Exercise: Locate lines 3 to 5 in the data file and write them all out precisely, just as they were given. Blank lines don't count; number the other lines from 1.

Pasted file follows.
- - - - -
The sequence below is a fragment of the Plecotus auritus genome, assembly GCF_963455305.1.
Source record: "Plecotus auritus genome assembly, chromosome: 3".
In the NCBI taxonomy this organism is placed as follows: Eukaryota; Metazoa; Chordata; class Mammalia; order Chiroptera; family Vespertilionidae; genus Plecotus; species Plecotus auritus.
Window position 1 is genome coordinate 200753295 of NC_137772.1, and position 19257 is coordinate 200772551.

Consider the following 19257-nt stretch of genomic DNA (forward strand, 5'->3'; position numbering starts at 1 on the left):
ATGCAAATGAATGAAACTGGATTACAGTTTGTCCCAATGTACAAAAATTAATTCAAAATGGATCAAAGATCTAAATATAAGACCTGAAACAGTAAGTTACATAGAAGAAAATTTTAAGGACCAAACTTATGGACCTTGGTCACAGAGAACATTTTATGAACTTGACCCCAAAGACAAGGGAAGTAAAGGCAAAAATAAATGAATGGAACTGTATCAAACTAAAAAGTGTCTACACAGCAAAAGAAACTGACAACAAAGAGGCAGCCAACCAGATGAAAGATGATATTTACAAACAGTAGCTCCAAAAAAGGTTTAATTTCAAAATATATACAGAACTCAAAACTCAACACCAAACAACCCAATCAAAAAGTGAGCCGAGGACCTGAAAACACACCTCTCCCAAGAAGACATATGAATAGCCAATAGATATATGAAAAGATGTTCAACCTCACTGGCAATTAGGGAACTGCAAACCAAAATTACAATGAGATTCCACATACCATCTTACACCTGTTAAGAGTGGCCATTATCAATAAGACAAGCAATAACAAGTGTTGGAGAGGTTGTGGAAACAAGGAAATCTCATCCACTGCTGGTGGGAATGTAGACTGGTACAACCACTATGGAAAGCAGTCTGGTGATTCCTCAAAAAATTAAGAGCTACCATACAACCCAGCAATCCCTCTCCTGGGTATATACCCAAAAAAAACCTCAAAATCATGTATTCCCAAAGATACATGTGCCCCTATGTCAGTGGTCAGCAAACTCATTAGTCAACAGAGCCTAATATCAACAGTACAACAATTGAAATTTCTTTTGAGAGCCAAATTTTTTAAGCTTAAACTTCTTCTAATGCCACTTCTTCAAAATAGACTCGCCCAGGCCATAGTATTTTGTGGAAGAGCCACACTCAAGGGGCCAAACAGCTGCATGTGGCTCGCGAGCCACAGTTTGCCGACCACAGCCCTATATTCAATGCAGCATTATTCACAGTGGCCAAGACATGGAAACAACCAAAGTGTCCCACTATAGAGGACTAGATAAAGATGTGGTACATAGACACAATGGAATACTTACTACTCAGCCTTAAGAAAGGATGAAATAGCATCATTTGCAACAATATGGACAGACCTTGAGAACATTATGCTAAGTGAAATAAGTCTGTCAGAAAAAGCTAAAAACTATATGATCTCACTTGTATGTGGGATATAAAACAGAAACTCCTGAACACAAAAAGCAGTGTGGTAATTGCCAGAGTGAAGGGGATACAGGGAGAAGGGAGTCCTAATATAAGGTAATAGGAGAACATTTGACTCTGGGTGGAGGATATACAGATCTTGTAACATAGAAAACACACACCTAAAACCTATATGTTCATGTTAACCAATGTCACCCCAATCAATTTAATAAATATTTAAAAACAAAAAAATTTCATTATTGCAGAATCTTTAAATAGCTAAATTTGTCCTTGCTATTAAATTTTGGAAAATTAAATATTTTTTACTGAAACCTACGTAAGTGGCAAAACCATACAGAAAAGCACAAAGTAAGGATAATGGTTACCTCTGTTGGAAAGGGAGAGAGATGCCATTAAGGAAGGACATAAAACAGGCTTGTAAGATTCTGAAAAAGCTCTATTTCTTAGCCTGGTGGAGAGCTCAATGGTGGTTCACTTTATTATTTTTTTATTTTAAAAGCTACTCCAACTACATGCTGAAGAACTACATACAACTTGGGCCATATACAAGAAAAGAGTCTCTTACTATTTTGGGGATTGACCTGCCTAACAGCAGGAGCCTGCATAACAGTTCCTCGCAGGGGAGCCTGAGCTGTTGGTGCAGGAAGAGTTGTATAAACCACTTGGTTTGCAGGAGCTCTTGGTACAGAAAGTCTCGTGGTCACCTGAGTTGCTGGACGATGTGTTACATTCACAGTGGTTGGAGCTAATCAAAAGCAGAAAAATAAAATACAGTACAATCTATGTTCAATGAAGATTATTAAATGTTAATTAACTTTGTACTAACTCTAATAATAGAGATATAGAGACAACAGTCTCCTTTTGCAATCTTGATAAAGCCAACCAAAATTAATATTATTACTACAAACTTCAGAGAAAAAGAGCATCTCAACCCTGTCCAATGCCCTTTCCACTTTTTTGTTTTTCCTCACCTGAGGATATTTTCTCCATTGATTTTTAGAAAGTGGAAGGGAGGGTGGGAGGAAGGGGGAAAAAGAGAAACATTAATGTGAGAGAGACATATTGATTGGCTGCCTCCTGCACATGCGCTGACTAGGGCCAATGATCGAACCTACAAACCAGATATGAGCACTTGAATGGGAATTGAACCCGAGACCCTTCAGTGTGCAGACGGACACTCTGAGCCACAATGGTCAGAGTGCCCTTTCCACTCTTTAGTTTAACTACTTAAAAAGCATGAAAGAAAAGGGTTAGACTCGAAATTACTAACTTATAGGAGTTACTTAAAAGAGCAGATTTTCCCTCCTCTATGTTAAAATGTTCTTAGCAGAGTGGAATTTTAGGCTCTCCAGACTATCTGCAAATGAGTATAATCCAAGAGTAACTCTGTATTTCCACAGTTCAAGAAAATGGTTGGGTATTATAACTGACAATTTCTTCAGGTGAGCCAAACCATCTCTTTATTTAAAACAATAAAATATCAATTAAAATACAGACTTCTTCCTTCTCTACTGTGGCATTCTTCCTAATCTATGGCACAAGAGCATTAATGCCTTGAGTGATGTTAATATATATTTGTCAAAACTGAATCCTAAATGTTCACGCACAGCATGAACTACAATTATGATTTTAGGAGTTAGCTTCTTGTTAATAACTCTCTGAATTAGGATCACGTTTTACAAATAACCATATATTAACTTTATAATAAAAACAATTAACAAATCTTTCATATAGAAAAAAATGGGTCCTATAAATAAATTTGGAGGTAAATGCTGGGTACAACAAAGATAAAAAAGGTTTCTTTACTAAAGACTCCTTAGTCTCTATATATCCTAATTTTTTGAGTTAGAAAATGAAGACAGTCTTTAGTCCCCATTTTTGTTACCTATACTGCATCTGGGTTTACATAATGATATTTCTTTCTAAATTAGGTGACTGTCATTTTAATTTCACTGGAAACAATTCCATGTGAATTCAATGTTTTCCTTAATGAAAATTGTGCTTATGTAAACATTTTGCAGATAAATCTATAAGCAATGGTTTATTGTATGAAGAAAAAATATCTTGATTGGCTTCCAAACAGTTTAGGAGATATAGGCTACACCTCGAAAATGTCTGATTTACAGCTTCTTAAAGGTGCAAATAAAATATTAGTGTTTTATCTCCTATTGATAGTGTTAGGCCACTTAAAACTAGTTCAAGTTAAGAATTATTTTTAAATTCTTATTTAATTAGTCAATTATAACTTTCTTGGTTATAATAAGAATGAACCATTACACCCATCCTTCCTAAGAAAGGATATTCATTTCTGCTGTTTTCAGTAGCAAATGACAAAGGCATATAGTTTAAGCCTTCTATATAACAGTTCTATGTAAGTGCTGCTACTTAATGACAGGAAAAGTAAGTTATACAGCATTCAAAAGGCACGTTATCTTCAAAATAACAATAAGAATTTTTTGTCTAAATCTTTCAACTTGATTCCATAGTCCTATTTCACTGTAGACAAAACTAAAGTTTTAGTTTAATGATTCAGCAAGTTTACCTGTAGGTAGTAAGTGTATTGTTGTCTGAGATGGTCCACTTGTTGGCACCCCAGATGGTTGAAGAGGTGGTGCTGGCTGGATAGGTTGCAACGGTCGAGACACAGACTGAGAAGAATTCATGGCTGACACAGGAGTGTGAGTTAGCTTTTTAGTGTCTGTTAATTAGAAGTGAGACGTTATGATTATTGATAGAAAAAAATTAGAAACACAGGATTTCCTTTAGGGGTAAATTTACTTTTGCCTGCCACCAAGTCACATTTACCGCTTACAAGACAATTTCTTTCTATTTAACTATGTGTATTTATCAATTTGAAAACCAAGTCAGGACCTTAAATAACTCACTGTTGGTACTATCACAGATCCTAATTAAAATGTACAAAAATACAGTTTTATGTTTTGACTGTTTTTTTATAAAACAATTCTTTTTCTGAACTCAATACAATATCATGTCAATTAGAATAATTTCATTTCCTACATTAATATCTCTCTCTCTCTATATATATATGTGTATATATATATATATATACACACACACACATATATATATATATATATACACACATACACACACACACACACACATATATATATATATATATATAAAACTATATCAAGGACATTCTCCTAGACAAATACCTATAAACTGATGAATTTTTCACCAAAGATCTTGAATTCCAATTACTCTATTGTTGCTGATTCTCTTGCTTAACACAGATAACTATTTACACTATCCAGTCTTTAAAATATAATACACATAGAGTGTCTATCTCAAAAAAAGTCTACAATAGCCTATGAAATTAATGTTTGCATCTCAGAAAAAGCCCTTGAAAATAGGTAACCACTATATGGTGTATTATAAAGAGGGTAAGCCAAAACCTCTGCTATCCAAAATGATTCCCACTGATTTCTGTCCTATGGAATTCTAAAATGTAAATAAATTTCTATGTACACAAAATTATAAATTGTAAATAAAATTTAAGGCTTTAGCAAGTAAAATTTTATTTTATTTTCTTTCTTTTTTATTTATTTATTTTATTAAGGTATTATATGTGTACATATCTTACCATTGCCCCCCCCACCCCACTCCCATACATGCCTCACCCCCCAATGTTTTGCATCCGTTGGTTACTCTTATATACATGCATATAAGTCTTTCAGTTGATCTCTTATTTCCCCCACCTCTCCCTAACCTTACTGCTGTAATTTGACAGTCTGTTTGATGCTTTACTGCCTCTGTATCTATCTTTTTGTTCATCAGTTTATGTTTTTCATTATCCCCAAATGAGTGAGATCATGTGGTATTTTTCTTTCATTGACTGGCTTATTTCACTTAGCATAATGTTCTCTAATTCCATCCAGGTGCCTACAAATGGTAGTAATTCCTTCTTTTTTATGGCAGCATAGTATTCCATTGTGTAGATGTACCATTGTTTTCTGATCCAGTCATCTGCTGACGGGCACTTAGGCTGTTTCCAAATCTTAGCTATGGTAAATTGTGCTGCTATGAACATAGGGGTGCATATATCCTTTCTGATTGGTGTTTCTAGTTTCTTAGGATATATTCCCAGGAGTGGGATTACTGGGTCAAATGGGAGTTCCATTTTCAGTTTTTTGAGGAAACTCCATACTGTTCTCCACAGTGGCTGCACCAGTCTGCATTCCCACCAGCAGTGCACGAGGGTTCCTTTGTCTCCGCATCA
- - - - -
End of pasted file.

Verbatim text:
In the NCBI taxonomy this organism is placed as follows: Eukaryota; Metazoa; Chordata; class Mammalia; order Chiroptera; family Vespertilionidae; genus Plecotus; species Plecotus auritus.
Window position 1 is genome coordinate 200753295 of NC_137772.1, and position 19257 is coordinate 200772551.

Consider the following 19257-nt stretch of genomic DNA (forward strand, 5'->3'; position numbering starts at 1 on the left):